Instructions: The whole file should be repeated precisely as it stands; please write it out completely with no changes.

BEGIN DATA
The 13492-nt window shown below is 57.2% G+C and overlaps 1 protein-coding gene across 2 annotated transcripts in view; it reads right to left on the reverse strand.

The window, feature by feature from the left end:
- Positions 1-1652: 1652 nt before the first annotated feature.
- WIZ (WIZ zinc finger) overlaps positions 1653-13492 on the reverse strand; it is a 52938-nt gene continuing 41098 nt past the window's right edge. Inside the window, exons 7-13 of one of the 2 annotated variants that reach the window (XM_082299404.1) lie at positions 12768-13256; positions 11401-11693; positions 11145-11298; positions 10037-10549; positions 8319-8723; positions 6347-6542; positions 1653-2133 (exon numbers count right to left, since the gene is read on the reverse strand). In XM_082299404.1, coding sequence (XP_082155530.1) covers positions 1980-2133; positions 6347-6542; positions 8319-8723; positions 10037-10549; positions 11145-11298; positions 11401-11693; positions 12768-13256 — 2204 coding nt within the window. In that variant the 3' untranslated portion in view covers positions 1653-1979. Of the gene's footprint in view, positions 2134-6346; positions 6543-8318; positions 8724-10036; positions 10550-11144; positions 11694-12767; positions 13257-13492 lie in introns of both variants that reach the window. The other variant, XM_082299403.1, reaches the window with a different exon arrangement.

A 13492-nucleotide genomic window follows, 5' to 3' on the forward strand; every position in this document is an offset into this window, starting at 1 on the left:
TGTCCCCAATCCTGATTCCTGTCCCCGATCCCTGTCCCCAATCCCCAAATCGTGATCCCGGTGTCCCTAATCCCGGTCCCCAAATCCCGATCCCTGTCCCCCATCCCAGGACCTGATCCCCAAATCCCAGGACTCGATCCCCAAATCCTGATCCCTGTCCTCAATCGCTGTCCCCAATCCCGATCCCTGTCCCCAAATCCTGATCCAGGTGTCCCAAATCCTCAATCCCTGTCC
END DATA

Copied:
The 13492-nt window shown below is 57.2% G+C and overlaps 1 protein-coding gene across 2 annotated transcripts in view; it reads right to left on the reverse strand.

The window, feature by feature from the left end:
- Positions 1-1652: 1652 nt before the first annotated feature.
- WIZ (WIZ zinc finger) overlaps positions 1653-13492 on the reverse strand; it is a 52938-nt gene continuing 41098 nt past the window's right edge. Inside the window, exons 7-13 of one of the 2 annotated variants that reach the window (XM_082299404.1) lie at positions 12768-13256; positions 11401-11693; positions 11145-11298; positions 10037-10549; positions 8319-8723; positions 6347-6542; positions 1653-2133 (exon numbers count right to left, since the gene is read on the reverse strand). In XM_082299404.1, coding sequence (XP_082155530.1) covers positions 1980-2133; positions 6347-6542; positions 8319-8723; positions 10037-10549; positions 11145-11298; positions 11401-11693; positions 12768-13256 — 2204 coding nt within the window. In that variant the 3' untranslated portion in view covers positions 1653-1979. Of the gene's footprint in view, positions 2134-6346; positions 6543-8318; positions 8724-10036; positions 10550-11144; positions 11694-12767; positions 13257-13492 lie in introns of both variants that reach the window. The other variant, XM_082299403.1, reaches the window with a different exon arrangement.

A 13492-nucleotide genomic window follows, 5' to 3' on the forward strand; every position in this document is an offset into this window, starting at 1 on the left:
TGTCCCCAATCCTGATTCCTGTCCCCGATCCCTGTCCCCAATCCCCAAATCGTGATCCCGGTGTCCCTAATCCCGGTCCCCAAATCCCGATCCCTGTCCCCCATCCCAGGACCTGATCCCCAAATCCCAGGACTCGATCCCCAAATCCTGATCCCTGTCCTCAATCGCTGTCCCCAATCCCGATCCCTGTCCCCAAATCCTGATCCAGGTGTCCCAAATCCTCAATCCCTGTCC